The effects of ultrasound thus translate into benefits that can be summarised as follows; speeding up healing and decreasing pain. Many conditions can respond well to ultrasound such as ligament sprains, muscle strains, tendinopathy, metatarsalgia, bursitis, plantar fasciitis and enthesopathies.
As with any therapy or modality there are of course contra-indications; primarily these are vascular pathologies such as thrombosis, acute sepsis, recent radiotherapy (in the past 9 months) and malignancies. Also, it is suggested that therapeutic ultrasound should not be used, especially on the feet, in persons less than 18 years of age as it may retard osseous development.
The equipment used has in recent years become more affordable, and portable hand-held units running off a transformer that plugs into a normal three-pin socket can be obtained for less that 100 [pounds sterling]. Barbara's 1MHz machine is shown in the photograph earlier in this article. The larger semi-portable machines that undergo heavy use in sports injury and physiotherapy clinics are naturally considerably more.
As with any equipment used professionally, the purchaser has the responsibility of ensuring that it is fit for purpose, safe and complies with legislation concerning electrical appliances such as PAT testing. Also of course, suitable training is necessary to use such items responsibly and safely. Barbara can be contacted via the Leicester and Northants branch if any members wish to discuss this further.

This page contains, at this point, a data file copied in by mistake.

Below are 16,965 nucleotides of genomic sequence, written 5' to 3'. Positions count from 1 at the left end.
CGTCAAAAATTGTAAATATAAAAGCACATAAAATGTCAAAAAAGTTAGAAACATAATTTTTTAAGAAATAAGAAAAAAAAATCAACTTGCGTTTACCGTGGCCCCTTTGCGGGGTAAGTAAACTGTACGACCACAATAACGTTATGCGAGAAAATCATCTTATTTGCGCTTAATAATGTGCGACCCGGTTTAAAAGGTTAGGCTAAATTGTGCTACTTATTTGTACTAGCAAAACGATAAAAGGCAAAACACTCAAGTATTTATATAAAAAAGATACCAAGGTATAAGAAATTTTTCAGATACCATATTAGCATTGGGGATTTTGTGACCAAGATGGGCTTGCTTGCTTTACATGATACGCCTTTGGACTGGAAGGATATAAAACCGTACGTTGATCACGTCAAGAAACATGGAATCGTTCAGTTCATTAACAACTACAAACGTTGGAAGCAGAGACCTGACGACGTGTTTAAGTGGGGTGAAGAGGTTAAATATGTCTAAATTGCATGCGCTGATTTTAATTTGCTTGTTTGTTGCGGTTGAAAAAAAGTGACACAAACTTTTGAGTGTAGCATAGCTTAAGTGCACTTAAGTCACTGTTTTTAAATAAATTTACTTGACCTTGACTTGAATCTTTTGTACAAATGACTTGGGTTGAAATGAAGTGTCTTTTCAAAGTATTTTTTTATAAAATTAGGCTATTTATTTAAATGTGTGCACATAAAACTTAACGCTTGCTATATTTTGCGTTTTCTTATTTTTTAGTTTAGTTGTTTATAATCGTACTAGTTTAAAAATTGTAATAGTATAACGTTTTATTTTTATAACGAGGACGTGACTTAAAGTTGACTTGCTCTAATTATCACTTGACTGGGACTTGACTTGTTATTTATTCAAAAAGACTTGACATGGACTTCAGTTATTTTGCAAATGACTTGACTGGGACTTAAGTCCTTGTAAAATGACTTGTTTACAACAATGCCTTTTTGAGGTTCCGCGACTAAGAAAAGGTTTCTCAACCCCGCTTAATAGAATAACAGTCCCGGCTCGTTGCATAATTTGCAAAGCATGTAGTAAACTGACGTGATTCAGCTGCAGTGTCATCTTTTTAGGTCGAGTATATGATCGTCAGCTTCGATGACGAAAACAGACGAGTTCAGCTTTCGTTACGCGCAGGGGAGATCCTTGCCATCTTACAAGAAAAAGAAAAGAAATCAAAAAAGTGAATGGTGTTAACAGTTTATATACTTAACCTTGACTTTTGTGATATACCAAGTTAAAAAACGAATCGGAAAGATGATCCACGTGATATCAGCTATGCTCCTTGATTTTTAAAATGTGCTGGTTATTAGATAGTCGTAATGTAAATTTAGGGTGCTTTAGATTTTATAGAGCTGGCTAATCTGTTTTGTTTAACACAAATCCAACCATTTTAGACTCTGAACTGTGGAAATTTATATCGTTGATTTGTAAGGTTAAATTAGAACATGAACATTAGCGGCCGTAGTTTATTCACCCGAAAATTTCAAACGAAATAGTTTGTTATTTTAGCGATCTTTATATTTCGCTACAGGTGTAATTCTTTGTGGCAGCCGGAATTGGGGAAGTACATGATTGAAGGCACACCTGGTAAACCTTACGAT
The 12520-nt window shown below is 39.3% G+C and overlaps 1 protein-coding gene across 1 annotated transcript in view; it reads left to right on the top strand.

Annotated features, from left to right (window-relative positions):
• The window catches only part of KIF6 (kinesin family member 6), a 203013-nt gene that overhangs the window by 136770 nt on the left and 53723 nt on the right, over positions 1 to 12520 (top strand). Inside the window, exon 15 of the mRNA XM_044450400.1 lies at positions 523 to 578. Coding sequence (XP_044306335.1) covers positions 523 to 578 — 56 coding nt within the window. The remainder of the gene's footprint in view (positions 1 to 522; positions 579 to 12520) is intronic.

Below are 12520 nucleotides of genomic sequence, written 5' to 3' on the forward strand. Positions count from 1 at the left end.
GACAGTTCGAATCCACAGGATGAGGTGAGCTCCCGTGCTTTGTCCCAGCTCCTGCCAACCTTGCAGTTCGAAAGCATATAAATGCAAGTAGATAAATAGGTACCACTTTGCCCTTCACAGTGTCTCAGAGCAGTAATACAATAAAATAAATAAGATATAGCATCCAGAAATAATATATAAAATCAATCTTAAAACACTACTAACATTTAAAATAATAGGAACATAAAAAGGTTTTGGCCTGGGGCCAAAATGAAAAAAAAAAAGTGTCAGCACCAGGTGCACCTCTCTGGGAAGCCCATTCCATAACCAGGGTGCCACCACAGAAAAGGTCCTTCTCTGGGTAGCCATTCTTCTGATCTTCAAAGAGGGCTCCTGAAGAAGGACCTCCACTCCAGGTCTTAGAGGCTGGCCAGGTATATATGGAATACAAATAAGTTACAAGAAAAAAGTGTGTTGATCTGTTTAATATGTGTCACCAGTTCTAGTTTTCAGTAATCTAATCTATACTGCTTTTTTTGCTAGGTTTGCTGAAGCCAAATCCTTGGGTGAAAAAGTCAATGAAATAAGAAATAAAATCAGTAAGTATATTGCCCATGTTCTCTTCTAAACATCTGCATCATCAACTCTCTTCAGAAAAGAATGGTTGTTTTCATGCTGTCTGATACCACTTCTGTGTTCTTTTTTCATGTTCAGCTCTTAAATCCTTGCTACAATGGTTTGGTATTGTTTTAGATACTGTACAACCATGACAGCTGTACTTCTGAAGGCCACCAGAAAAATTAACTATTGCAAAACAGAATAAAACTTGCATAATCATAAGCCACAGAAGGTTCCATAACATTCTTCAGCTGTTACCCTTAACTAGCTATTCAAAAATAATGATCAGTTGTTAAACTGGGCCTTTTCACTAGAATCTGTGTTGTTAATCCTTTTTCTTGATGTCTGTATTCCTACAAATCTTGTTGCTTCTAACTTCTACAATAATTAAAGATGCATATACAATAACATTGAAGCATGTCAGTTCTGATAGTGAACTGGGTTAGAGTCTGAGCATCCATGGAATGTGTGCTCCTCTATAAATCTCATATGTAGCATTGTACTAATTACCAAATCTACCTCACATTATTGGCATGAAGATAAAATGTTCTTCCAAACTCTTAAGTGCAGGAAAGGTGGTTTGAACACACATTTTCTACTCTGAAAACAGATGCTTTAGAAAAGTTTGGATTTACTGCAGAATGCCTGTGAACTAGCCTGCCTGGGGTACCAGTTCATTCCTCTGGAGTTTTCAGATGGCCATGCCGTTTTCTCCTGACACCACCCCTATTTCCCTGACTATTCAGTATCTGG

Martin Harvey PGDip PGCert BSc(Hons) Leicester & Northants branch. July 2014.
(I) Wood RW, Loomis AL. The physical and biological effects of high frequency sound waves of great intensity. London, Edinburgh, Dublin Philosophical Magazine J Sci 1927;4:417-36
(II) Dyson M. Mechanisms involved in therapeutic ultrasound. Physiotherapy 1987;73:116-20
(III) Webster DF, Harvey W, Dyson M, Pond JB. The role of ultrasound-induced cavitation in the 'in vitro' stimulation of collagen synthesis in human fibroblasts. Ultrasonics 1980;18:33-7
(IV) Byl NN, McKenzie AL, West JM et al. Low dose ultrasound effect on wound healing: a controlled study with Yucatan pigs. Arch Phys Med Rehab 1992;73:656-64
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|Title Annotation:||BRANCH NEWS|
|Article Type:||Conference news|
|Date:||Sep 1, 2014|